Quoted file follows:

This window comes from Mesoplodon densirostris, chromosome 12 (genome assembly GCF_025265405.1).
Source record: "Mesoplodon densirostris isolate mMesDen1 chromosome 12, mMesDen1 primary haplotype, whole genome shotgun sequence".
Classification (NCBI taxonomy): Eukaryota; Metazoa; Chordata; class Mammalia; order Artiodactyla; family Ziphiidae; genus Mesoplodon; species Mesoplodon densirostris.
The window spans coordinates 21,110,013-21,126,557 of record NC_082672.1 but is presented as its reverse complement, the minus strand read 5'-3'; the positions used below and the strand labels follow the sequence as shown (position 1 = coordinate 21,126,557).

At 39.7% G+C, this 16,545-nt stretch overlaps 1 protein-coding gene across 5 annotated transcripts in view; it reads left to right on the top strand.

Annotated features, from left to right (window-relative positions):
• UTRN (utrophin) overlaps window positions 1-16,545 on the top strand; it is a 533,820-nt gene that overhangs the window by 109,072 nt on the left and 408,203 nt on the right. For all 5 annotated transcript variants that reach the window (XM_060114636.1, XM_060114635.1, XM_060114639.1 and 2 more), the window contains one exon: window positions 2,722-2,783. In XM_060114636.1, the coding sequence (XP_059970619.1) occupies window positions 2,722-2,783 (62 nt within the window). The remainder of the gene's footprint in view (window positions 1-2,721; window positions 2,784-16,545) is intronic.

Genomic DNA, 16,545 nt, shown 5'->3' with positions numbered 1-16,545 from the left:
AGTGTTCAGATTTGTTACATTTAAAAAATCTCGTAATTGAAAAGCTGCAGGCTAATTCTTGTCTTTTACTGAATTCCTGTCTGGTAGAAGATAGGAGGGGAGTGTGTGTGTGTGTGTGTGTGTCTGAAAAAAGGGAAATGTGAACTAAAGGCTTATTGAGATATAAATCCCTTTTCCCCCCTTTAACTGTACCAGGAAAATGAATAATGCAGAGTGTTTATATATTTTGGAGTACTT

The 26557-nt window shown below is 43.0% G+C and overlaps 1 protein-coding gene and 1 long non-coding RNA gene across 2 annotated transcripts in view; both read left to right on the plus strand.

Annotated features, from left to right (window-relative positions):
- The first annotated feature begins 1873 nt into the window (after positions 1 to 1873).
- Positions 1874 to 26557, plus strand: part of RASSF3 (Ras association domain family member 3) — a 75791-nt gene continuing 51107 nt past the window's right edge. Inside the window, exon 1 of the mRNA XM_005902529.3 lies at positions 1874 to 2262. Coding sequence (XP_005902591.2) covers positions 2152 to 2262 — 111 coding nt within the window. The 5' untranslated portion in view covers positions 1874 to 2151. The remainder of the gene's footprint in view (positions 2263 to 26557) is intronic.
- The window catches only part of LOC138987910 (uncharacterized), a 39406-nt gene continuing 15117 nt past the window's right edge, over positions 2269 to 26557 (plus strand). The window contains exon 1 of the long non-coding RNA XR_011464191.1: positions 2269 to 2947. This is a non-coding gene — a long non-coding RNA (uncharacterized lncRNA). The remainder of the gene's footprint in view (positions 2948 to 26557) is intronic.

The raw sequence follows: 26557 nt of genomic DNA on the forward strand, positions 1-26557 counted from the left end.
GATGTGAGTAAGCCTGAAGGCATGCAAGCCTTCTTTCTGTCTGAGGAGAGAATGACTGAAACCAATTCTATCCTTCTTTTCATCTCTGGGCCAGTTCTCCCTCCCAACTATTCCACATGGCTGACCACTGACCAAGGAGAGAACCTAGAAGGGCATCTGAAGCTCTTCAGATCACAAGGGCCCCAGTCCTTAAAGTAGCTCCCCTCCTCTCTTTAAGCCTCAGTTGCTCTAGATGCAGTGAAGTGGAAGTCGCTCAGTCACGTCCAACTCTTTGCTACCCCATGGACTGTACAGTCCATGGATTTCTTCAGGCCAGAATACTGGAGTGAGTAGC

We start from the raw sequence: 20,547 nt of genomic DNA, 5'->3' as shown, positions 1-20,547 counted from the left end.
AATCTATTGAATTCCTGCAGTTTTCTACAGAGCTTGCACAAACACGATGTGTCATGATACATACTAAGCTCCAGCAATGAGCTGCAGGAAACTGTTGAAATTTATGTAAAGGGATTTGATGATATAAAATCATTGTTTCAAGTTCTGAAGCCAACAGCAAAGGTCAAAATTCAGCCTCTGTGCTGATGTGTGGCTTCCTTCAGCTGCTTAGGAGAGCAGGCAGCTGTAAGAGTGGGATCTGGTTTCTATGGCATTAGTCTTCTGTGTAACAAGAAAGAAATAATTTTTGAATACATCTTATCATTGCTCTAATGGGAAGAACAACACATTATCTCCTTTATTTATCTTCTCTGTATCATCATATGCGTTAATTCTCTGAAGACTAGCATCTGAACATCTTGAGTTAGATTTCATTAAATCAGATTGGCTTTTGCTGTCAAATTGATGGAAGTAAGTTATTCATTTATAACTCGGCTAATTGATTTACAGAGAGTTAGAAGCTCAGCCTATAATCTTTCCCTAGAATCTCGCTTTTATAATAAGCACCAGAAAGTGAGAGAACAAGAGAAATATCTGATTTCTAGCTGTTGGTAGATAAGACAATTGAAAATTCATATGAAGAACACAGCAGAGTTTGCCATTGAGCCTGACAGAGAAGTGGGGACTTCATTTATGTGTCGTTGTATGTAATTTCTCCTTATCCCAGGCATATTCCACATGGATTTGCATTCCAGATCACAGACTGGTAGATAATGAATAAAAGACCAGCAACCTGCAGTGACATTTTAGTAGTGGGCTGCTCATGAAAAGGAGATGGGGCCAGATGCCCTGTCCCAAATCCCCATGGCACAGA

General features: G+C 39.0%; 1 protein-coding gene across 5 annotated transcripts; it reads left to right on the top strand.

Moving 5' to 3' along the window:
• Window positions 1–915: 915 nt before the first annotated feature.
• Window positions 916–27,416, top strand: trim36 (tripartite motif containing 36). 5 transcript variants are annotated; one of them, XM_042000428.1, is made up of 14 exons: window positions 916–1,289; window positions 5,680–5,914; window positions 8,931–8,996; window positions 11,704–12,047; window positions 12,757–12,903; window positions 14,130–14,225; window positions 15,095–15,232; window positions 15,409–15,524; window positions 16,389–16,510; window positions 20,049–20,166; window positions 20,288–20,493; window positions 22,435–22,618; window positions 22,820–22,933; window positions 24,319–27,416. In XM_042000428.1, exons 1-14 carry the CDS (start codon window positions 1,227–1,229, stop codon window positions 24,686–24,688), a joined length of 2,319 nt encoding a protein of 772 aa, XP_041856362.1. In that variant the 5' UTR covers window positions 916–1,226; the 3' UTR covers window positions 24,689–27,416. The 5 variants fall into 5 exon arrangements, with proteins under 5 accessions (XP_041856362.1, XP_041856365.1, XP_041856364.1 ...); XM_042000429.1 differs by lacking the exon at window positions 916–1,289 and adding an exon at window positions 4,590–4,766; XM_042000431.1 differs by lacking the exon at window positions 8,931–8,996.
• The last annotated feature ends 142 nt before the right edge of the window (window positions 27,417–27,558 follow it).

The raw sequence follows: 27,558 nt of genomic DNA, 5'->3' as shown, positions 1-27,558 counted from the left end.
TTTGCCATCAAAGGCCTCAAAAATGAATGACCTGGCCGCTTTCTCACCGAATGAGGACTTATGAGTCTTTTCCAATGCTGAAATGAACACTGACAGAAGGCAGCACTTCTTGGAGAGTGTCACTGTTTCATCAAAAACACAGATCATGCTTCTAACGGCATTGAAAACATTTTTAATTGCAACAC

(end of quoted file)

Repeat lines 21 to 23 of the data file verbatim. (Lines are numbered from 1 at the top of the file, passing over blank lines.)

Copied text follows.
• Window positions 1–915: 915 nt before the first annotated feature.
• Window positions 916–27,416, top strand: trim36 (tripartite motif containing 36). 5 transcript variants are annotated; one of them, XM_042000428.1, is made up of 14 exons: window positions 916–1,289; window positions 5,680–5,914; window positions 8,931–8,996; window positions 11,704–12,047; window positions 12,757–12,903; window positions 14,130–14,225; window positions 15,095–15,232; window positions 15,409–15,524; window positions 16,389–16,510; window positions 20,049–20,166; window positions 20,288–20,493; window positions 22,435–22,618; window positions 22,820–22,933; window positions 24,319–27,416. In XM_042000428.1, exons 1-14 carry the CDS (start codon window positions 1,227–1,229, stop codon window positions 24,686–24,688), a joined length of 2,319 nt encoding a protein of 772 aa, XP_041856362.1. In that variant the 5' UTR covers window positions 916–1,226; the 3' UTR covers window positions 24,689–27,416. The 5 variants fall into 5 exon arrangements, with proteins under 5 accessions (XP_041856362.1, XP_041856365.1, XP_041856364.1 ...); XM_042000429.1 differs by lacking the exon at window positions 916–1,289 and adding an exon at window positions 4,590–4,766; XM_042000431.1 differs by lacking the exon at window positions 8,931–8,996.
• The last annotated feature ends 142 nt before the right edge of the window (window positions 27,417–27,558 follow it).